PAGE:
To get licensed to teach in North Carolina:
- Determine what you want to teach. 👉
- Choose the right licensure area. 👉
- Review your pathway to licensure. 👉
- Determine the time and resources needed. 👉
- Review other resources, if you're still exploring. 👉
Note: We do our best to keep all information updated, but because licensure requirements are regularly reviewed and revised, it is best to confirm requirements with your educator preparation program and the North Carolina Department of Public Instruction (NC DPI) before applying.
Which statement fits you best?
Consider a Critical Needs Subject or Shortage Area
You’ll have more job opportunities—and make a bigger impact—teaching in a high-needs area. If you already have a bachelor’s degree, you may also be able to start teaching (and start getting paid) sooner through a school district’s residency program.
The North Carolina State Education Assistance Authority lists the following areas as shortage areas that qualify for teacher loan forgiveness:
- Comprehensive Science
- English as a Second Language
- Foreign Language
- Middle Grades
- Exceptional Children (K-12)
Several programs offer forgivable loans to pay for your education preparation program if you commit to teaching in a state-designated shortage area:
- The state offers Forgivable Education Loans for Service of up to $3,500 a semester ($7,000 a year) for bachelor’s degree programs and $5,000 a semester ($10,000 a year) for master’s degree programs leading to licensure in one of the shortage areas listed above. Generally, a loan for one academic year will be forgiven for one year of full-time employment.
- The North Carolina Teaching Fellows program offers forgivable loans of up to $4,125 a semester ($8,250 a year) for up to four years to highly-qualified students committed to teaching special education or a STEM (Science, Technology, Engineering or Mathematics) field in a North Carolina public schools.
- You may also be eligible for student loan relief from Uncle Sam if you’re willing to commit to teaching for several years in high-need areas, thanks to the federal Teacher Loan Forgiveness Program.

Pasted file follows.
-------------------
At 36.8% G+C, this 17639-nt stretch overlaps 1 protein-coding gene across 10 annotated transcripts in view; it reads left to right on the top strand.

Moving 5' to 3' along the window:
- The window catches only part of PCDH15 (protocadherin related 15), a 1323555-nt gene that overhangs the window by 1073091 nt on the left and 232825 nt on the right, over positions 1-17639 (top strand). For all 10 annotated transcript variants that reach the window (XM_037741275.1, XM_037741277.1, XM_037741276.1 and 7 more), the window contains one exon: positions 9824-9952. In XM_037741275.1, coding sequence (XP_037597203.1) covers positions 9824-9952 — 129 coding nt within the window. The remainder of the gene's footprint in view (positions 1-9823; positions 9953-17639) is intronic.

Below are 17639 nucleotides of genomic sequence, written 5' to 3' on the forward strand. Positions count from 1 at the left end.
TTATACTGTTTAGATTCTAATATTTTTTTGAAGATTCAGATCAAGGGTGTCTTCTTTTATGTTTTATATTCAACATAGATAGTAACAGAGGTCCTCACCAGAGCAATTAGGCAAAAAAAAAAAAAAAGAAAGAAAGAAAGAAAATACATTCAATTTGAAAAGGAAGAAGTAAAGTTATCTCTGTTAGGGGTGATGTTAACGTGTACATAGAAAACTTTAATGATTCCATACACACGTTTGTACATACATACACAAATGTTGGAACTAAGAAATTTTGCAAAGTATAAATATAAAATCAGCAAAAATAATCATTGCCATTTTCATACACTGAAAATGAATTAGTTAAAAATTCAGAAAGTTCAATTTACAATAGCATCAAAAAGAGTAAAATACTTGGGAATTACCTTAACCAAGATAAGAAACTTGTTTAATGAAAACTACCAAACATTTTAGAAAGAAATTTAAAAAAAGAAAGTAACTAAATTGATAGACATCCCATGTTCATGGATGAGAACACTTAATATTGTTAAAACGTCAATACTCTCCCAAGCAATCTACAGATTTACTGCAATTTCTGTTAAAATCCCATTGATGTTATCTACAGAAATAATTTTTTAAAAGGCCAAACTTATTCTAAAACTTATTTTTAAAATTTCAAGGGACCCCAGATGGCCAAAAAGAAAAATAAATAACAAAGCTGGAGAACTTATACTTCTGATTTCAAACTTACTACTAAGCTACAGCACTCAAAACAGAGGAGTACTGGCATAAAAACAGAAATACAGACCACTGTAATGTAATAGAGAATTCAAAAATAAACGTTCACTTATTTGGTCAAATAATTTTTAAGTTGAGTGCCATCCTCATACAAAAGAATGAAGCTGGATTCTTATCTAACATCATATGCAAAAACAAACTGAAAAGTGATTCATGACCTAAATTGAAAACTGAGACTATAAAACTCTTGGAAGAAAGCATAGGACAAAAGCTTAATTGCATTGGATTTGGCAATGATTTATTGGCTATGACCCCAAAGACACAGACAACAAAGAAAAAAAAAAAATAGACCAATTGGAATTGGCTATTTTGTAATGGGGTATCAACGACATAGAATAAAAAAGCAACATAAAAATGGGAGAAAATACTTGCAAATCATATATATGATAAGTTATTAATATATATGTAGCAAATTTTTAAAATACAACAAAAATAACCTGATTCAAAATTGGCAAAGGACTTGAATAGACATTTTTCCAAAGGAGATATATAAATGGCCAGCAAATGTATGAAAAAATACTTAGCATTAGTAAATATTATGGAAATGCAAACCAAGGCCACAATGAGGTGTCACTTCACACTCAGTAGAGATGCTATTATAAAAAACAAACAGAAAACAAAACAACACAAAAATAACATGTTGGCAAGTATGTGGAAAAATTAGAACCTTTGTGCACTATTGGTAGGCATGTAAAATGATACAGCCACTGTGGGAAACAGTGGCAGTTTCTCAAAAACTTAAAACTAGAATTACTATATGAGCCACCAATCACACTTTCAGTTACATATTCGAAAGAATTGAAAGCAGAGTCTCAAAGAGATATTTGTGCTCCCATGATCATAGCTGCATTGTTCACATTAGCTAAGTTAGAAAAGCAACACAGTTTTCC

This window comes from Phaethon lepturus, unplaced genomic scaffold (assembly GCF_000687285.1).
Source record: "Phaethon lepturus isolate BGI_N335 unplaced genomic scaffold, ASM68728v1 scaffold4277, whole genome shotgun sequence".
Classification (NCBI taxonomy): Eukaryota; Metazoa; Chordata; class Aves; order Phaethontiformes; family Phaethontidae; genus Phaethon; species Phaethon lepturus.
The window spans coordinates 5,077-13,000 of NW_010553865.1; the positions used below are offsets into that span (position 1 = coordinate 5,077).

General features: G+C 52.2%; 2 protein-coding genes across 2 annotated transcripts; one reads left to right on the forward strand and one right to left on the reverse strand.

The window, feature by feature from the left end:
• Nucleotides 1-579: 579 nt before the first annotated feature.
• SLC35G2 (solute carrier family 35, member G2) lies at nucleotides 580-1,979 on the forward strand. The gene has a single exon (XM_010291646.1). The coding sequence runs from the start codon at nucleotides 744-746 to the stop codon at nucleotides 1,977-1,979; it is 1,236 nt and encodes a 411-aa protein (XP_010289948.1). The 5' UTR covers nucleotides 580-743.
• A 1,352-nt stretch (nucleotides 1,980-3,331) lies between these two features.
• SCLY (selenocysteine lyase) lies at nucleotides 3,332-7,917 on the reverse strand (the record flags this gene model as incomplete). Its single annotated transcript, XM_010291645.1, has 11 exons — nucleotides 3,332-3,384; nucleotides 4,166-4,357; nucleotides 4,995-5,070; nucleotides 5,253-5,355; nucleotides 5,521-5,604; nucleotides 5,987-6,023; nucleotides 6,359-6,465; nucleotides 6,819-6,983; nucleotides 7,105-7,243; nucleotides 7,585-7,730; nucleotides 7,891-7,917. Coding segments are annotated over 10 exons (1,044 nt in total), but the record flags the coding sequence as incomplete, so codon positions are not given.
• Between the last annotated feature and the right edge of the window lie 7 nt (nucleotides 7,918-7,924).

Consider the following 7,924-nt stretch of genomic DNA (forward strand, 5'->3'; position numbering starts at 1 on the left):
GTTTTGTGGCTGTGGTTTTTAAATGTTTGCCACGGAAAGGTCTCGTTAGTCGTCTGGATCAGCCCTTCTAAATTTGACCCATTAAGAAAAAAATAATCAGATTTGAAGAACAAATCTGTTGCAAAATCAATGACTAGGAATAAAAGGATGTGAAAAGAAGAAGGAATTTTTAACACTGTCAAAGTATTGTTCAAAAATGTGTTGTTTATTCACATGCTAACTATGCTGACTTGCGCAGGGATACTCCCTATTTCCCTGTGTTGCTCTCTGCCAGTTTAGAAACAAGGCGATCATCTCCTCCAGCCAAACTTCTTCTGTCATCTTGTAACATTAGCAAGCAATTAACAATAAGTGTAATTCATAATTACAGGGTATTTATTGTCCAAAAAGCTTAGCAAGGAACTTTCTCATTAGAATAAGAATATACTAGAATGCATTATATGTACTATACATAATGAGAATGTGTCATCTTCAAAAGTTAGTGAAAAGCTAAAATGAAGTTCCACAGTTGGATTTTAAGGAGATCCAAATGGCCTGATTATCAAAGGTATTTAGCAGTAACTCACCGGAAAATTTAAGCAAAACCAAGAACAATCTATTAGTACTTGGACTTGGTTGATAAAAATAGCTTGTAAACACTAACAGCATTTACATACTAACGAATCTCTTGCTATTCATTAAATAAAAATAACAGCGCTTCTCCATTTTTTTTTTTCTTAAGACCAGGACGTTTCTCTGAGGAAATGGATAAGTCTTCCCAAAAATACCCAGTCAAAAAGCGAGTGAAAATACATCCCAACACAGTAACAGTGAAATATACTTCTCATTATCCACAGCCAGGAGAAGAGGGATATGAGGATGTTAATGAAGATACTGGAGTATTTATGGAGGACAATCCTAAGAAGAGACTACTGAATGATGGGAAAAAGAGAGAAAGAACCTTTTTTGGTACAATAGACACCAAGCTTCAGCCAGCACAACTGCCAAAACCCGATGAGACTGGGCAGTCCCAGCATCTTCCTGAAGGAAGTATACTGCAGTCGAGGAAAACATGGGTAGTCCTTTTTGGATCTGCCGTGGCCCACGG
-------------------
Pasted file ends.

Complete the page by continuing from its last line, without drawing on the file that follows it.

Choosing a Licensure Area
Once you know your grade and subject preferences, you can select a licensure area.
Pro Tip: You can add licenses in different grade levels and subject areas throughout your teaching career. You don’t have to get all your licenses at once. 😌
Your Pathway to Teaching
Adding it Up
Teaching is the greatest opportunity to shape the trajectories of young people’s lives—and the future of our world. While the experiences you’ll have are priceless, you may be wondering what it costs to get licensed to teach in North Carolina.
The total costs will vary depending on the educator preparation program you attend and the tests required for your licensure area. Below are some of the costs you can expect while earning and obtaining your license:
- Initial educator license: $70
- Out-of-state initial educator license: $100
- edTPA Portfolio assessment: $300
- Content-specific exams: Starting at $120
Pro Tip: It's understandable to have your eye on the cost of educator preparation programs, but there are lots of scholarships, loan forgiveness and other funding opportunities that may lower program costs for North Carolina’s future teachers, including the We Promise program, where you can earn a bachelor’s degree for $1,000 per year in tuition at certain UNC system schools. Check out Financial Aid & Scholarships to learn more.
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